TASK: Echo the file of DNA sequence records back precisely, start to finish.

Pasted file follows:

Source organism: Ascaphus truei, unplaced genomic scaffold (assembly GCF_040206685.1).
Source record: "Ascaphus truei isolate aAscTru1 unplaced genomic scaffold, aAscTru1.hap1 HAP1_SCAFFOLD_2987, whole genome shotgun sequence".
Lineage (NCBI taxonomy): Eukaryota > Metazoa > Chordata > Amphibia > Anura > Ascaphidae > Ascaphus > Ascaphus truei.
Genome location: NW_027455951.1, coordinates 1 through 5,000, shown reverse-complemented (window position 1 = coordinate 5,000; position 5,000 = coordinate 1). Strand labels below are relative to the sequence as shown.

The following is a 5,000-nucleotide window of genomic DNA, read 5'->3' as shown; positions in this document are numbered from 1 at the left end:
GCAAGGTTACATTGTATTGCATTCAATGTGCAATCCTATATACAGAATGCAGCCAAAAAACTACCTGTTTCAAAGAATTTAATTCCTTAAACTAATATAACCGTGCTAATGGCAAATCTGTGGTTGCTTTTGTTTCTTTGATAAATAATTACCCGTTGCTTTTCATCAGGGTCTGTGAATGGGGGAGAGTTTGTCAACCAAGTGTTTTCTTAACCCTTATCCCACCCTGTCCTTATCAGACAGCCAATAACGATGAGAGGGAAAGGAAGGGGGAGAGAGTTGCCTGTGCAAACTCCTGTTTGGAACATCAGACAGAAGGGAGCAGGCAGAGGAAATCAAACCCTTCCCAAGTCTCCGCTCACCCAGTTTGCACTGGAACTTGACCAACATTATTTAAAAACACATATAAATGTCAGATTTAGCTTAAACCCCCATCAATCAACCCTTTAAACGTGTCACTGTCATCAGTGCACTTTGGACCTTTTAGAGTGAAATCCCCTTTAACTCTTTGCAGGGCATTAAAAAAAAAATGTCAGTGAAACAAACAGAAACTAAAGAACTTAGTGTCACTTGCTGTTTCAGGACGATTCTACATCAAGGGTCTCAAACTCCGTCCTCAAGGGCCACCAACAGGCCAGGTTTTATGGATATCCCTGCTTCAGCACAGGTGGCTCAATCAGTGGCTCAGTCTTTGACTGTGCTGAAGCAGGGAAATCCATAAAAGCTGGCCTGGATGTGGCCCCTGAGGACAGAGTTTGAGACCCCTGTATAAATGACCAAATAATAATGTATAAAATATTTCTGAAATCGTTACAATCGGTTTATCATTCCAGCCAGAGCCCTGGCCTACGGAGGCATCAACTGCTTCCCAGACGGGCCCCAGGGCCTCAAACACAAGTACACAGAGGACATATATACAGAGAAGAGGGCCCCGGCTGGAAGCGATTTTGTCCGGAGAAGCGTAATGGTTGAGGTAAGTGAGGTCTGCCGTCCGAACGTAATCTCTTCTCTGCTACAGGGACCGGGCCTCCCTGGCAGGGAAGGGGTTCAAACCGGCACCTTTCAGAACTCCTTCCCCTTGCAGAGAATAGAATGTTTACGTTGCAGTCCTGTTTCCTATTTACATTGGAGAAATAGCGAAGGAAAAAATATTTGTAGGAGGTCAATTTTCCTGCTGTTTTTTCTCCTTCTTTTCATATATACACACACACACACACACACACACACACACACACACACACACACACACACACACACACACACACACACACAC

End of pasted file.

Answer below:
Source organism: Ascaphus truei, unplaced genomic scaffold (assembly GCF_040206685.1).
Source record: "Ascaphus truei isolate aAscTru1 unplaced genomic scaffold, aAscTru1.hap1 HAP1_SCAFFOLD_2987, whole genome shotgun sequence".
Lineage (NCBI taxonomy): Eukaryota > Metazoa > Chordata > Amphibia > Anura > Ascaphidae > Ascaphus > Ascaphus truei.
Genome location: NW_027455951.1, coordinates 1 through 5,000, shown reverse-complemented (window position 1 = coordinate 5,000; position 5,000 = coordinate 1). Strand labels below are relative to the sequence as shown.

The following is a 5,000-nucleotide window of genomic DNA, read 5'->3' as shown; positions in this document are numbered from 1 at the left end:
GCAAGGTTACATTGTATTGCATTCAATGTGCAATCCTATATACAGAATGCAGCCAAAAAACTACCTGTTTCAAAGAATTTAATTCCTTAAACTAATATAACCGTGCTAATGGCAAATCTGTGGTTGCTTTTGTTTCTTTGATAAATAATTACCCGTTGCTTTTCATCAGGGTCTGTGAATGGGGGAGAGTTTGTCAACCAAGTGTTTTCTTAACCCTTATCCCACCCTGTCCTTATCAGACAGCCAATAACGATGAGAGGGAAAGGAAGGGGGAGAGAGTTGCCTGTGCAAACTCCTGTTTGGAACATCAGACAGAAGGGAGCAGGCAGAGGAAATCAAACCCTTCCCAAGTCTCCGCTCACCCAGTTTGCACTGGAACTTGACCAACATTATTTAAAAACACATATAAATGTCAGATTTAGCTTAAACCCCCATCAATCAACCCTTTAAACGTGTCACTGTCATCAGTGCACTTTGGACCTTTTAGAGTGAAATCCCCTTTAACTCTTTGCAGGGCATTAAAAAAAAAATGTCAGTGAAACAAACAGAAACTAAAGAACTTAGTGTCACTTGCTGTTTCAGGACGATTCTACATCAAGGGTCTCAAACTCCGTCCTCAAGGGCCACCAACAGGCCAGGTTTTATGGATATCCCTGCTTCAGCACAGGTGGCTCAATCAGTGGCTCAGTCTTTGACTGTGCTGAAGCAGGGAAATCCATAAAAGCTGGCCTGGATGTGGCCCCTGAGGACAGAGTTTGAGACCCCTGTATAAATGACCAAATAATAATGTATAAAATATTTCTGAAATCGTTACAATCGGTTTATCATTCCAGCCAGAGCCCTGGCCTACGGAGGCATCAACTGCTTCCCAGACGGGCCCCAGGGCCTCAAACACAAGTACACAGAGGACATATATACAGAGAAGAGGGCCCCGGCTGGAAGCGATTTTGTCCGGAGAAGCGTAATGGTTGAGGTAAGTGAGGTCTGCCGTCCGAACGTAATCTCTTCTCTGCTACAGGGACCGGGCCTCCCTGGCAGGGAAGGGGTTCAAACCGGCACCTTTCAGAACTCCTTCCCCTTGCAGAGAATAGAATGTTTACGTTGCAGTCCTGTTTCCTATTTACATTGGAGAAATAGCGAAGGAAAAAATATTTGTAGGAGGTCAATTTTCCTGCTGTTTTTTCTCCTTCTTTTCATATATACACACACACACACACACACACACACACACACACACACACACACACACACACACACACACACACACACACAC